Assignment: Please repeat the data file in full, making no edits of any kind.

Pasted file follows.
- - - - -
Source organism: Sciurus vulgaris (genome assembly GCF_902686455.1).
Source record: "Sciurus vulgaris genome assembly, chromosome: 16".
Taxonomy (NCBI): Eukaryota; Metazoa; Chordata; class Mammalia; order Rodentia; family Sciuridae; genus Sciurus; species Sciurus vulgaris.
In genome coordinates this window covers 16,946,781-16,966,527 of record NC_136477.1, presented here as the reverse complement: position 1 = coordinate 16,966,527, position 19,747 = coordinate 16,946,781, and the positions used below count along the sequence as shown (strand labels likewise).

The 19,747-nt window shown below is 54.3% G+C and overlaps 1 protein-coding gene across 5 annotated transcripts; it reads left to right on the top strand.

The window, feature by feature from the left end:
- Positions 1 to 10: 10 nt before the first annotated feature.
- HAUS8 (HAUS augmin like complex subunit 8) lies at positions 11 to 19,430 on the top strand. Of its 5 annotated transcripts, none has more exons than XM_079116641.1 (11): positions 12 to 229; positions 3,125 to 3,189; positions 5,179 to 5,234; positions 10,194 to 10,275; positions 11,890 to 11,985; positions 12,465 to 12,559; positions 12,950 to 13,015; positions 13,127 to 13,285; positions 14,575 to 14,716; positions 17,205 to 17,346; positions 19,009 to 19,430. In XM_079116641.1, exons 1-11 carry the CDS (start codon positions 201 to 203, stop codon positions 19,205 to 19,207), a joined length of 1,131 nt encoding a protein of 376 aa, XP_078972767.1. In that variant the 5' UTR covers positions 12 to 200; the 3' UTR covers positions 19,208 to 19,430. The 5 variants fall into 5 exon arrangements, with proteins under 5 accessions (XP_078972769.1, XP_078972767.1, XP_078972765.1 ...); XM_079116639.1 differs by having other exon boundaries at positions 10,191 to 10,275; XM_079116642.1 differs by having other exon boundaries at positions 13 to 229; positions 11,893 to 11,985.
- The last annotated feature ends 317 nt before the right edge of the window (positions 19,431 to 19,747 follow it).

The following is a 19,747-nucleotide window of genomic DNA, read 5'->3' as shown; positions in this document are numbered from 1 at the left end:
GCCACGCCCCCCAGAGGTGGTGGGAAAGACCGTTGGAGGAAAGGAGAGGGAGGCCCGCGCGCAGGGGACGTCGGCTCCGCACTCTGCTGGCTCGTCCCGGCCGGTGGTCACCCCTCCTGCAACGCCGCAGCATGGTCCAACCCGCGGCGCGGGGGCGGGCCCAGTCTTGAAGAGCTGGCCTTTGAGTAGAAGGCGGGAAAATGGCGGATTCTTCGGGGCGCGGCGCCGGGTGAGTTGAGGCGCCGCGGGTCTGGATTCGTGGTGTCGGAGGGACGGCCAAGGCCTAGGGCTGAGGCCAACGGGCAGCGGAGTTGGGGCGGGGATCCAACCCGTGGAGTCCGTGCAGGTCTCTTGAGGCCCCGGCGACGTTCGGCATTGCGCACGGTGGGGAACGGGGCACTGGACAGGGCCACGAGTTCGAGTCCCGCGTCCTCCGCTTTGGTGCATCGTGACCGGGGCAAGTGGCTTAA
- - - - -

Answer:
Source organism: Sciurus vulgaris (genome assembly GCF_902686455.1).
Source record: "Sciurus vulgaris genome assembly, chromosome: 16".
Taxonomy (NCBI): Eukaryota; Metazoa; Chordata; class Mammalia; order Rodentia; family Sciuridae; genus Sciurus; species Sciurus vulgaris.
In genome coordinates this window covers 16,946,781-16,966,527 of record NC_136477.1, presented here as the reverse complement: position 1 = coordinate 16,966,527, position 19,747 = coordinate 16,946,781, and the positions used below count along the sequence as shown (strand labels likewise).

The 19,747-nt window shown below is 54.3% G+C and overlaps 1 protein-coding gene across 5 annotated transcripts; it reads left to right on the top strand.

The window, feature by feature from the left end:
- Positions 1 to 10: 10 nt before the first annotated feature.
- HAUS8 (HAUS augmin like complex subunit 8) lies at positions 11 to 19,430 on the top strand. Of its 5 annotated transcripts, none has more exons than XM_079116641.1 (11): positions 12 to 229; positions 3,125 to 3,189; positions 5,179 to 5,234; positions 10,194 to 10,275; positions 11,890 to 11,985; positions 12,465 to 12,559; positions 12,950 to 13,015; positions 13,127 to 13,285; positions 14,575 to 14,716; positions 17,205 to 17,346; positions 19,009 to 19,430. In XM_079116641.1, exons 1-11 carry the CDS (start codon positions 201 to 203, stop codon positions 19,205 to 19,207), a joined length of 1,131 nt encoding a protein of 376 aa, XP_078972767.1. In that variant the 5' UTR covers positions 12 to 200; the 3' UTR covers positions 19,208 to 19,430. The 5 variants fall into 5 exon arrangements, with proteins under 5 accessions (XP_078972769.1, XP_078972767.1, XP_078972765.1 ...); XM_079116639.1 differs by having other exon boundaries at positions 10,191 to 10,275; XM_079116642.1 differs by having other exon boundaries at positions 13 to 229; positions 11,893 to 11,985.
- The last annotated feature ends 317 nt before the right edge of the window (positions 19,431 to 19,747 follow it).

The following is a 19,747-nucleotide window of genomic DNA, read 5'->3' as shown; positions in this document are numbered from 1 at the left end:
GCCACGCCCCCCAGAGGTGGTGGGAAAGACCGTTGGAGGAAAGGAGAGGGAGGCCCGCGCGCAGGGGACGTCGGCTCCGCACTCTGCTGGCTCGTCCCGGCCGGTGGTCACCCCTCCTGCAACGCCGCAGCATGGTCCAACCCGCGGCGCGGGGGCGGGCCCAGTCTTGAAGAGCTGGCCTTTGAGTAGAAGGCGGGAAAATGGCGGATTCTTCGGGGCGCGGCGCCGGGTGAGTTGAGGCGCCGCGGGTCTGGATTCGTGGTGTCGGAGGGACGGCCAAGGCCTAGGGCTGAGGCCAACGGGCAGCGGAGTTGGGGCGGGGATCCAACCCGTGGAGTCCGTGCAGGTCTCTTGAGGCCCCGGCGACGTTCGGCATTGCGCACGGTGGGGAACGGGGCACTGGACAGGGCCACGAGTTCGAGTCCCGCGTCCTCCGCTTTGGTGCATCGTGACCGGGGCAAGTGGCTTAA